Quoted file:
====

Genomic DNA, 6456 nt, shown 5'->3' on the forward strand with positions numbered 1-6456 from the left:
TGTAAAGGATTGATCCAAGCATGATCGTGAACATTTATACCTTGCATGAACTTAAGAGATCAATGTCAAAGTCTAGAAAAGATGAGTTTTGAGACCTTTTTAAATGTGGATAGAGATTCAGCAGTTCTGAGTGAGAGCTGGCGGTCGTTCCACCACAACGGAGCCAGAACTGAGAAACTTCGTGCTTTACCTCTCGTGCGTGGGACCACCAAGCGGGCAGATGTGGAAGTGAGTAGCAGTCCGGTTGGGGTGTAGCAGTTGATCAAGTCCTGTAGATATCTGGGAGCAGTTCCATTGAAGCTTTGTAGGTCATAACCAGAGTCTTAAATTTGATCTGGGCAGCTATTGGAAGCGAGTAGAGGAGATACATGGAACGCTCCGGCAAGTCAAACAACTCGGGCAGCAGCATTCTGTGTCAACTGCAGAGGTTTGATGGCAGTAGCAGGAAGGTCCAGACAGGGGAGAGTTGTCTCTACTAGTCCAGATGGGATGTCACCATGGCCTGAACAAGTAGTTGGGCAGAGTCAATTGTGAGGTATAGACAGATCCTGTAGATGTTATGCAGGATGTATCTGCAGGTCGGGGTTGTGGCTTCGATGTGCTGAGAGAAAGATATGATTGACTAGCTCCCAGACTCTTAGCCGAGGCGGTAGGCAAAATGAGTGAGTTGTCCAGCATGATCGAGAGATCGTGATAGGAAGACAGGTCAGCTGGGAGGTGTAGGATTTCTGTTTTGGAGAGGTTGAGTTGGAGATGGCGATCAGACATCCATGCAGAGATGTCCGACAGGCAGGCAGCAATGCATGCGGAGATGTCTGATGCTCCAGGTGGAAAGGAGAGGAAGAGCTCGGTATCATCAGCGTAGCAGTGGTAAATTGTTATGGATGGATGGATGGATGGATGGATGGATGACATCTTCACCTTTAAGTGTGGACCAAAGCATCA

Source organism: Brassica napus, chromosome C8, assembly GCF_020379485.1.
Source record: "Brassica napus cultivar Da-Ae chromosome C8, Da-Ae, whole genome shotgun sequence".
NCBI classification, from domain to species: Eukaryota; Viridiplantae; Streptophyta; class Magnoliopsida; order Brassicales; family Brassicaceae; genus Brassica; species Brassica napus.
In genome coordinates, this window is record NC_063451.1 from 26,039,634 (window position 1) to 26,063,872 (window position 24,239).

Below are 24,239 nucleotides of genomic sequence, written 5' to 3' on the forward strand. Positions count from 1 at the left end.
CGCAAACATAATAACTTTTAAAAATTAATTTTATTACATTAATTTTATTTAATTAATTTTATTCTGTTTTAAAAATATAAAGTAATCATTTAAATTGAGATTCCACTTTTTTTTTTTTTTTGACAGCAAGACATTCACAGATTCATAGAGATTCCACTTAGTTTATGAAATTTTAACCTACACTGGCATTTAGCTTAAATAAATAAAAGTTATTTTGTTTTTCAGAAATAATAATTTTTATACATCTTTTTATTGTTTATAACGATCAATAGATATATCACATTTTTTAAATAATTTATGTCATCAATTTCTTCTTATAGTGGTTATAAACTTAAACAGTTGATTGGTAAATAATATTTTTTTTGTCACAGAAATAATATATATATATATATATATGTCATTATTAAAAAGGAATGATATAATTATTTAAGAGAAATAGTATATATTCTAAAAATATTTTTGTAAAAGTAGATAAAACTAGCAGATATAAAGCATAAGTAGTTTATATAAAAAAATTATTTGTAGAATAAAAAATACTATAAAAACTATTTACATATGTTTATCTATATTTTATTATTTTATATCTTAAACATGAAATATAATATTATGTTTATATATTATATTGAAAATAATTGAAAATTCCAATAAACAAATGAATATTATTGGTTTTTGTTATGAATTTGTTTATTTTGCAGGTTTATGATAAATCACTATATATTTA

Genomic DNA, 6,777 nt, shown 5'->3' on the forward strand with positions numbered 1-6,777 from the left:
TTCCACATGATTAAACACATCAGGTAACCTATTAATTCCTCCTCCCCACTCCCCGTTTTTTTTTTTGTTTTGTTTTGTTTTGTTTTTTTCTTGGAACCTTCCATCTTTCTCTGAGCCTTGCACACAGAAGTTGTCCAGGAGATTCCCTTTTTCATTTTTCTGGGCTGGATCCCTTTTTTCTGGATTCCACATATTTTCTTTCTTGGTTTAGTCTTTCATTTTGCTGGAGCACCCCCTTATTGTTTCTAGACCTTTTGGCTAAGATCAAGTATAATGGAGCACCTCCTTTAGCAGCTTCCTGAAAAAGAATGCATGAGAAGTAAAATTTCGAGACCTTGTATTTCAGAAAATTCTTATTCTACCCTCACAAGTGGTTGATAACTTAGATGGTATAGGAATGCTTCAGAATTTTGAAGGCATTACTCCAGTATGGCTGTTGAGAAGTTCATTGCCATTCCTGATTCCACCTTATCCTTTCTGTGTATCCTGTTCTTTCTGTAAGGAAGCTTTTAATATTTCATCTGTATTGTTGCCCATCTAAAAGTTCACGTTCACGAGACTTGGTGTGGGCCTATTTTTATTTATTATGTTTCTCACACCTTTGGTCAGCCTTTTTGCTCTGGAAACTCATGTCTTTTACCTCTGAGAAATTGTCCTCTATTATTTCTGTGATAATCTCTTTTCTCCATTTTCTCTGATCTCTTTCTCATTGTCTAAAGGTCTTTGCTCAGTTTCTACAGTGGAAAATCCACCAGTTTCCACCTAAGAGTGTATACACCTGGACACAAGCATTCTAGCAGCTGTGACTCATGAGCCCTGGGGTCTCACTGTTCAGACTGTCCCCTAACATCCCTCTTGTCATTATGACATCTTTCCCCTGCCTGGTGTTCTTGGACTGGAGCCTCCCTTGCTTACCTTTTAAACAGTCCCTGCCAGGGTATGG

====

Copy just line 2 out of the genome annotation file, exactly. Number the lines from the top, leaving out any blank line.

TGTAAAGGATTGATCCAAGCATGATCGTGAACATTTATACCTTGCATGAACTTAAGAGATCAATGTCAAAGTCTAGAAAAGATGAGTTTTGAGACCTTTTTAAATGTGGATAGAGATTCAGCAGTTCTGAGTGAGAGCTGGCGGTCGTTCCACCACAACGGAGCCAGAACTGAGAAACTTCGTGCTTTACCTCTCGTGCGTGGGACCACCAAGCGGGCAGATGTGGAAGTGAGTAGCAGTCCGGTTGGGGTGTAGCAGTTGATCAAGTCCTGTAGATATCTGGGAGCAGTTCCATTGAAGCTTTGTAGGTCATAACCAGAGTCTTAAATTTGATCTGGGCAGCTATTGGAAGCGAGTAGAGGAGATACATGGAACGCTCCGGCAAGTCAAACAACTCGGGCAGCAGCATTCTGTGTCAACTGCAGAGGTTTGATGGCAGTAGCAGGAAGGTCCAGACAGGGGAGAGTTGTCTCTACTAGTCCAGATGGGATGTCACCATGGCCTGAACAAGTAGTTGGGCAGAGTCAATTGTGAGGTATAGACAGATCCTGTAGATGTTATGCAGGATGTATCTGCAGGTCGGGGTTGTGGCTTCGATGTGCTGAGAGAAAGATATGATTGACTAGCTCCCAGACTCTTAGCCGAGGCGGTAGGCAAAATGAGTGAGTTGTCCAGCATGATCGAGAGATCGTGATAGGAAGACAGGTCAGCTGGGAGGTGTAGGATTTCTGTTTTGGAGAGGTTGAGTTGGAGATGGCGATCAGACATCCATGCAGAGATGTCCGACAGGCAGGCAGCAATGCATGCGGAGATGTCTGATGCTCCAGGTGGAAAGGAGAGGAAGAGCTCGGTATCATCAGCGTAGCAGTGGTAAATTGTTATGGATGGATGGATGGATGGATGGATGGATGACATCTTCACCTTTAAGTGTGGACCAAAGCATCA